As I was shopping in a big grocery store yesterday, I found this sad little lavender pot (picture below) in the flower aisle, it is in an awful condition and the price was reduced to cents. So I immediately decided I wanted to save it and now I'm here looking for advice, since everything I read confused me even more. The tag says it's Lavandula angust. "Blue scent".

I read that lavender likes a lot of sun, but also on some threads they advised against putting it directly in the sun after buying it from a store where it was kept in the dark, but rather give it time to adapt at put it in the shadow at first. Since mine is in a really bad state and I got it from a super dark place in the store (that's probably why it's dying), should I put it in the sun, or adapt it gradually?

The soil it's planted in right now looks very, very wet and as I read, lavender doesn't like that. But I also know repotting can be quite stressful even for a healthy plant. So which is worse: keeping it in the ultra wet soil or risking repotting?

And, at last, maybe what I should've started with: is there hope at all? There's only one branch that looks healthy, all of the others are down and withering. Thanks in advance for any tips!

Dying lavender

Here's the plant just before repotting:

Before repotting

1 Answer 1


Lavender can be tough plants, and since you don't have much money in this one, I think you can be aggressive in its treatment. You are correct that lavenders don't like wet feet, and I think you're also correct in that the over-drenched soil plus low light is causing the plant stress.

I recommend that you first cut off all of the dead leaves and stems and then repot the plant into a pot with drainage holes, using a decent potting mix that contains a lot of perlite. Do NOT put gravel or any other substance in the bottom of the pot: this causes a perched water table, which makes drainage worse not better (yes, this is counter-intuitive, but it's also science fact).

Water well, removing any water left in the saucer after thirty minutes, then follow a one-week hardening-off process:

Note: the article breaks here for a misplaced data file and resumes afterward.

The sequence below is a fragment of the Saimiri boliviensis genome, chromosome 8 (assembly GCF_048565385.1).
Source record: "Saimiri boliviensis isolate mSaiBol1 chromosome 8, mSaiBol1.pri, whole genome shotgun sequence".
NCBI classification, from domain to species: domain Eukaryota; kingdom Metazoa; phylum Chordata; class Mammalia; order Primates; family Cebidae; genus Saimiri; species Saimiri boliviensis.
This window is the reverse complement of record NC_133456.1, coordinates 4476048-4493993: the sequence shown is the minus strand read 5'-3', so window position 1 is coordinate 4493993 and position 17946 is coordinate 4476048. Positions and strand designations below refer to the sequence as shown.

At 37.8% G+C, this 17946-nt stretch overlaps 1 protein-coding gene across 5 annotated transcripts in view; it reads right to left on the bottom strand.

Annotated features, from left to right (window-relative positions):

Days 1 and 2: place the plant only in indirect light.

Day 3: Give the plant maybe an hour of direct sun (morning light is probably best if you're in a hot climate)

Day 4: Two hours in direct sun

Day 5: Three to four hours in direct sun

Day 6: Six hours in direct sun

Day 7 and ongoing: Direct sun as much as possible.

Water the pot when the pot is light when you pick it up. Depending on pot size, rain, sun, and temperature, this could be daily or every other day.

The hardening off process can be tricky if you're working away from home; in that case, you might try placing the plant in the shadow line of a building or taller plant so that it gets shaded as the sun moves behind the obstruction.

  • Fascinating point about adding gravel to the bottom of the pot. I added a link to a supporting source.
    – csk
    Jun 4, 2021 at 15:38
  • I would be inclined to use the one "fairly normal looking" shoot as a softwood cutting. If the rest of the plant isn't already dead, it will grow again from the roots.
    – alephzero
    Jun 4, 2021 at 15:43
  • Wow, thank you so much! I'll follow your plan and hope for the best! I repotted the plant, no gravel at the bottom. Sadly, the last "fairly normal looking" part (as @alephzero said) withered as well, so I've missed the chance to take a cutting. I've cut out almost everything and hope that it will grow from the roots. Jun 7, 2021 at 11:22
  • I also edited the original post with a picture of the plant just before repotting it, the roots visible. After repotting there's almost nothing to see above the soil. Jun 7, 2021 at 11:39
  • The roots look to be healthy, so don't let the soil dry out completely and place in indirect but bright light, if possible. Give the plant a few weeks and it may reward you with new growth.-
    – Jurp
    Jun 7, 2021 at 12:24

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